In order for standardized care to occur, the 911 telecommunicator must use protocol the way it was designed. Interruption to the flow must be kept to a minimum. Interruptions or interjections into the call will throw the 911 telecommunicator off protocol, delay other questions or instructions in the sequence, and will adversely impact patient care. It is expected that on a routine medical call the dispatcher will interject only to verify/troubleshoot a location/address, and once that is done will tell the caller that 911 is going to provide instructions. This will streamline the workflow and have the least impact on the caller. Unsafe scene calls such as shootings, stabbings, assaults, psychiatric, will remain with the dispatcher to ask questions. EMD will be suspended until the dispatcher is done AND the scene is safe to have the telecommunicator do EMD with the caller.

Once the location, callback, and brief case entry information is relayed by 911 to the dispatcher, the dispatcher can release the line and let 911 continue to EMD the call. It is recommended that dispatchers say to the caller “911 is going to give you some instructions” after acknowledging the address and indicating that responders have been/will be dispatched. Or, the dispatcher may stay on the line to listen to the EMD interview. If a significant change to the scene or patient occurs after the dispatcher disconnects, 911 will attempt to update the PSAP by return call as timely as possible. Medical calls with an overriding scene safety (law enforcement) issue will be transferred to the dispatcher first; EMD will be suspended until the dispatcher is done asking scene safety/police-related questions and the scene is safe. These include assaults, shootings, stabbings, & psychiatrics.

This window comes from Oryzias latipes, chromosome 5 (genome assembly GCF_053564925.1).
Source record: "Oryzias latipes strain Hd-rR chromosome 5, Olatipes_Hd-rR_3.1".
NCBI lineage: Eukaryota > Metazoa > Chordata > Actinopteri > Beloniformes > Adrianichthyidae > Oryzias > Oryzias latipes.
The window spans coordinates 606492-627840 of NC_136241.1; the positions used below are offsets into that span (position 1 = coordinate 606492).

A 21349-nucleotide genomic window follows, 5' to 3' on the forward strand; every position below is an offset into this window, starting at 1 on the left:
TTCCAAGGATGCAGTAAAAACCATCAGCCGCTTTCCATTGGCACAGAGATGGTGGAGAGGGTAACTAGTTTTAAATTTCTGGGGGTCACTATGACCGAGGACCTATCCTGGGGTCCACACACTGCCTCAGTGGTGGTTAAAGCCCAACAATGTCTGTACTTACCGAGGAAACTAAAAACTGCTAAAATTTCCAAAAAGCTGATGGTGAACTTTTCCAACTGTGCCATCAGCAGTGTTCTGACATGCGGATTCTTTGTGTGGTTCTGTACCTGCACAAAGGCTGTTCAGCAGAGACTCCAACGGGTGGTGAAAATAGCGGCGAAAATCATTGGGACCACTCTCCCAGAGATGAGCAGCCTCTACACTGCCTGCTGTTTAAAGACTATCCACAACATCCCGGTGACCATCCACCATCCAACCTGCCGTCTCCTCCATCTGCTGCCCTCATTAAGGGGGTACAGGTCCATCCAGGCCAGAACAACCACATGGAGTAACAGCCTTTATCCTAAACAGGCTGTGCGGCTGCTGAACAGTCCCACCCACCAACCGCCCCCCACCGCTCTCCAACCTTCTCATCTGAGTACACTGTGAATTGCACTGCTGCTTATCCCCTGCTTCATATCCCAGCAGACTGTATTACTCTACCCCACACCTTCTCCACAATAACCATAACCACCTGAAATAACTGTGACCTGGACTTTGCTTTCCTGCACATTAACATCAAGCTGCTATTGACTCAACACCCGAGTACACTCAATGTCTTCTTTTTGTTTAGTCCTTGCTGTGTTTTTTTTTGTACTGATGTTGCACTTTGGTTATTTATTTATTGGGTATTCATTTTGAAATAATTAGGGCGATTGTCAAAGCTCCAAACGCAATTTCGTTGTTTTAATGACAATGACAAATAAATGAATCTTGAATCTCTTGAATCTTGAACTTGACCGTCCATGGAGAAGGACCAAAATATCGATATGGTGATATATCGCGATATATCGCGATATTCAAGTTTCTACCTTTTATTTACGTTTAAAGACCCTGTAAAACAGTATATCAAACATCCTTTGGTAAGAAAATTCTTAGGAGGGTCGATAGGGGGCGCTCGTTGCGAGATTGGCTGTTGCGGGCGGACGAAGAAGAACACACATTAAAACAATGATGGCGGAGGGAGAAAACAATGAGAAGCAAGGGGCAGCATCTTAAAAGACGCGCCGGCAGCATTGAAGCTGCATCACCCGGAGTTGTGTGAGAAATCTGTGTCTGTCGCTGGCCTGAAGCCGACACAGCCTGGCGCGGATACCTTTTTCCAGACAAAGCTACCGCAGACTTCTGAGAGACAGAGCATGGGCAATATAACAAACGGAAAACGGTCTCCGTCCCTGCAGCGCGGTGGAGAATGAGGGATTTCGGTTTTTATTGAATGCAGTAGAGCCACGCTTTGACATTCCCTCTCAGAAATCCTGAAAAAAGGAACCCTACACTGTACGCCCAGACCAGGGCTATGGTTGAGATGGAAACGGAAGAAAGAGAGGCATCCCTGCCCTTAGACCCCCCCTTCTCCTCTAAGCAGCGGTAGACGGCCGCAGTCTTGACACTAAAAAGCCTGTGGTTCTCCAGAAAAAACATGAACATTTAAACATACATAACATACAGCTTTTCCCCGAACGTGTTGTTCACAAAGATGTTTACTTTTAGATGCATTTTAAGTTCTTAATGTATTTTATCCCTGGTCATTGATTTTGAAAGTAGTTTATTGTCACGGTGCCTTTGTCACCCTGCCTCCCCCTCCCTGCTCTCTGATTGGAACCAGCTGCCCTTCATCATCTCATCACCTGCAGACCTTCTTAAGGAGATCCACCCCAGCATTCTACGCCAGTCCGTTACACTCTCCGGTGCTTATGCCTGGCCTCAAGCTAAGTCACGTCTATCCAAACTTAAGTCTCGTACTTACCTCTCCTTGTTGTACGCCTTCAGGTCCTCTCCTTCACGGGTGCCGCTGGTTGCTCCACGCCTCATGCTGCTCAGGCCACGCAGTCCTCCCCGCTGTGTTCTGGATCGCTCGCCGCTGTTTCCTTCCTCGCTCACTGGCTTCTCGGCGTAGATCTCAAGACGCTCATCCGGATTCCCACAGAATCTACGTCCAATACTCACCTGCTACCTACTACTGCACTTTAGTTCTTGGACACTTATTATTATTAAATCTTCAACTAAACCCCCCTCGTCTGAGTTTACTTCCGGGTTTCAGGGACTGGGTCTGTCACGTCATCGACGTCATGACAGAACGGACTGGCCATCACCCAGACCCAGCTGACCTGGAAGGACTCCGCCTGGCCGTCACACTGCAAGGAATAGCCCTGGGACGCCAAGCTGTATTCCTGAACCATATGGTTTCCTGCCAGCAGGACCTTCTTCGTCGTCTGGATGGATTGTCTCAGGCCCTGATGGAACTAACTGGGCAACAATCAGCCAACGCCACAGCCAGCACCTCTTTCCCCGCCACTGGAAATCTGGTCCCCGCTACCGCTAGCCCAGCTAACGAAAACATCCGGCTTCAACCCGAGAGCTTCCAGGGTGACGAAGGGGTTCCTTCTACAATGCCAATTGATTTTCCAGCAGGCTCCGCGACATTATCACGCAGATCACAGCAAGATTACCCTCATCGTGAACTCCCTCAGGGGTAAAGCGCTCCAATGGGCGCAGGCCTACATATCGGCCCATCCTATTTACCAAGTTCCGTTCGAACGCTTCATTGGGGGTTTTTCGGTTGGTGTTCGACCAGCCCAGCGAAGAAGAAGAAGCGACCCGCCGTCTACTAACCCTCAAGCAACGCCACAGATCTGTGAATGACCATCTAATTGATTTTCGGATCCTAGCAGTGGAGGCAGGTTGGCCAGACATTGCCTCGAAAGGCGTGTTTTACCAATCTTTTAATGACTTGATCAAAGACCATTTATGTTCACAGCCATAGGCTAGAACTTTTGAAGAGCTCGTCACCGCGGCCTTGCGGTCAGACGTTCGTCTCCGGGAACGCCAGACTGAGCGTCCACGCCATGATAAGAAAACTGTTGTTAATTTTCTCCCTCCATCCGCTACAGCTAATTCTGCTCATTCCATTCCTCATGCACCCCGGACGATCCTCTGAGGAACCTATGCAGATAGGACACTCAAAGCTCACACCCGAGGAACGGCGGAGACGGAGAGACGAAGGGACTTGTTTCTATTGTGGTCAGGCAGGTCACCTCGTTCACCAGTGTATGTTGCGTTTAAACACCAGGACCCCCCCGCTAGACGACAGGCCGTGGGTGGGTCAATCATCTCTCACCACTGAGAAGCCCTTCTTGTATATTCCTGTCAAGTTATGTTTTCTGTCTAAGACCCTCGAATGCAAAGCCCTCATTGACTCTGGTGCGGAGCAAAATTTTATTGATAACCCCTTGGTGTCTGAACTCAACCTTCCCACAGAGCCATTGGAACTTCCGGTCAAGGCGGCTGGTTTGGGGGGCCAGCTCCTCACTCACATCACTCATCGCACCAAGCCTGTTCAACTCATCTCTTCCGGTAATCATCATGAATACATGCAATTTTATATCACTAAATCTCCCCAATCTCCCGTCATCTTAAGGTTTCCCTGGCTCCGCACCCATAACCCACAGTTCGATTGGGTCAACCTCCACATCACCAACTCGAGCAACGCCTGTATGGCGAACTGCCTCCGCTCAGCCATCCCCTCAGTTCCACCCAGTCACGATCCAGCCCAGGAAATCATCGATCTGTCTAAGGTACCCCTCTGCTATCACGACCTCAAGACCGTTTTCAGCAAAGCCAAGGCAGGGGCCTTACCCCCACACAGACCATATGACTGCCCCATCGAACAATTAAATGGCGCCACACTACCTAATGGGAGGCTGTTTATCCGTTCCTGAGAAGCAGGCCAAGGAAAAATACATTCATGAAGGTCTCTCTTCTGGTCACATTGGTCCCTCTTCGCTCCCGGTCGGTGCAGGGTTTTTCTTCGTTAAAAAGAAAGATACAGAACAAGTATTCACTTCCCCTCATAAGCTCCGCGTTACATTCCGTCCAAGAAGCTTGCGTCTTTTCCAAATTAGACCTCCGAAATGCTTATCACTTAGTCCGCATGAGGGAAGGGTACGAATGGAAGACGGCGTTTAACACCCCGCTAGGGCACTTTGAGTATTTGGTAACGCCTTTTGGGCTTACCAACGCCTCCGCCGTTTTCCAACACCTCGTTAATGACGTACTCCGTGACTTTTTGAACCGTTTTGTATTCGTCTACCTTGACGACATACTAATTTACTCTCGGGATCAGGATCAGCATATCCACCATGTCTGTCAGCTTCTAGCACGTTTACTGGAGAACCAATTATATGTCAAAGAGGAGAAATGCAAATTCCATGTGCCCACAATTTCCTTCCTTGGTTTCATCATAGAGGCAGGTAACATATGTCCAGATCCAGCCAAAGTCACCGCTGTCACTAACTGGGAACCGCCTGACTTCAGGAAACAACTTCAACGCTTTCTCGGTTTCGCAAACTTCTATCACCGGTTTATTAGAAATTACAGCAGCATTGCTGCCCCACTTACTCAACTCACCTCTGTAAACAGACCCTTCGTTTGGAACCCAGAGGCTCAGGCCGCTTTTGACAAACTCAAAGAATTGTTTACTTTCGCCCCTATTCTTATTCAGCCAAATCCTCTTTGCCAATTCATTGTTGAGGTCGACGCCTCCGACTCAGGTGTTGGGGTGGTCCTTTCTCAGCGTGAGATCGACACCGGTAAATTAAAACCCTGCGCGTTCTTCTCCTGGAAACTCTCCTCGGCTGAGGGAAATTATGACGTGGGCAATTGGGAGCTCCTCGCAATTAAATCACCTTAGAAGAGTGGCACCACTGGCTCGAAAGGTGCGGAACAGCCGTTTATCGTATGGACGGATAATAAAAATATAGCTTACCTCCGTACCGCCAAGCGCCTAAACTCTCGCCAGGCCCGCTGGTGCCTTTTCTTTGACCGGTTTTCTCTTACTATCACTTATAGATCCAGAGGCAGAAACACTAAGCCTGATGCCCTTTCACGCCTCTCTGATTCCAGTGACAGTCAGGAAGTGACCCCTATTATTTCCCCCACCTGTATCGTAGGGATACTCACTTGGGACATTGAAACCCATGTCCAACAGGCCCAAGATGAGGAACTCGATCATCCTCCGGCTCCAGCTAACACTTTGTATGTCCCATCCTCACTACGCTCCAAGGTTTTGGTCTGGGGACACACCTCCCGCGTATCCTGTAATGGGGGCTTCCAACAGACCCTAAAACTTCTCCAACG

Every dispatch center’s leadership has been informed about EMD, the go live date, and significant changes to workflow. Each telecommunicator completed 24 hours of Emergency Medical Dispatch classroom training followed by 8 hours of workshop training, operational policy reviews, and the completion of 75 simulation exercises. Additionally, oversight committees have been established to ensure that the system is launched successfully and that operational changes identified based on feedback after go-live are swiftly evaluated. These committees include an Executive Steering Committee, EMD Users Group, Quality Assurance Team, and Statewide Dispatchers Committee. The International Academies of Emergency Dispatch and Priority Dispatch Corp. of Salt Lake City, Utah provided the training, certification, and project coordination. EMD was developed 40 years ago by Dr. Jeff Clawson as a way to standardize medical care in the non-visual environment of 911.

The success of EMD long term in Rhode Island requires feedback and pivoting as needed to address issues and challenges. There are several areas where anticipated challenges may arise and thus operational changes to the program will need to be made. Dispatchers who are solutions oriented are encouraged to participate in the oversight and feedback via the Statewide Dispatchers Committee.

There are four EMD oversight committees:

  1. Statewide Dispatchers Committee: All Rhode Island dispatchers employed by a dispatch center are invited to participate in quarterly meetings to share feedback, ask questions, and get updates on the system’s progress. For the first 6 months following go-live, this committee will meet monthly.
  2. Executive Steering Committee: 911 leadership and high-level leaders from around the State
  3. EMD Users Group: 911 Telecommunicators and Supervisors
  4. Quality Assurance Team: 911 Quality Assurance experts from within 911, Department of Health, 911 leadership, and Quality Performance Review (independent contractor)

Moreover, questions about EMD or the management of a specific call can be emailed to emdfeedback@rie911.gov. If related to a call, include the call date, time, nature, and dispatch center name so the call can be reviewed.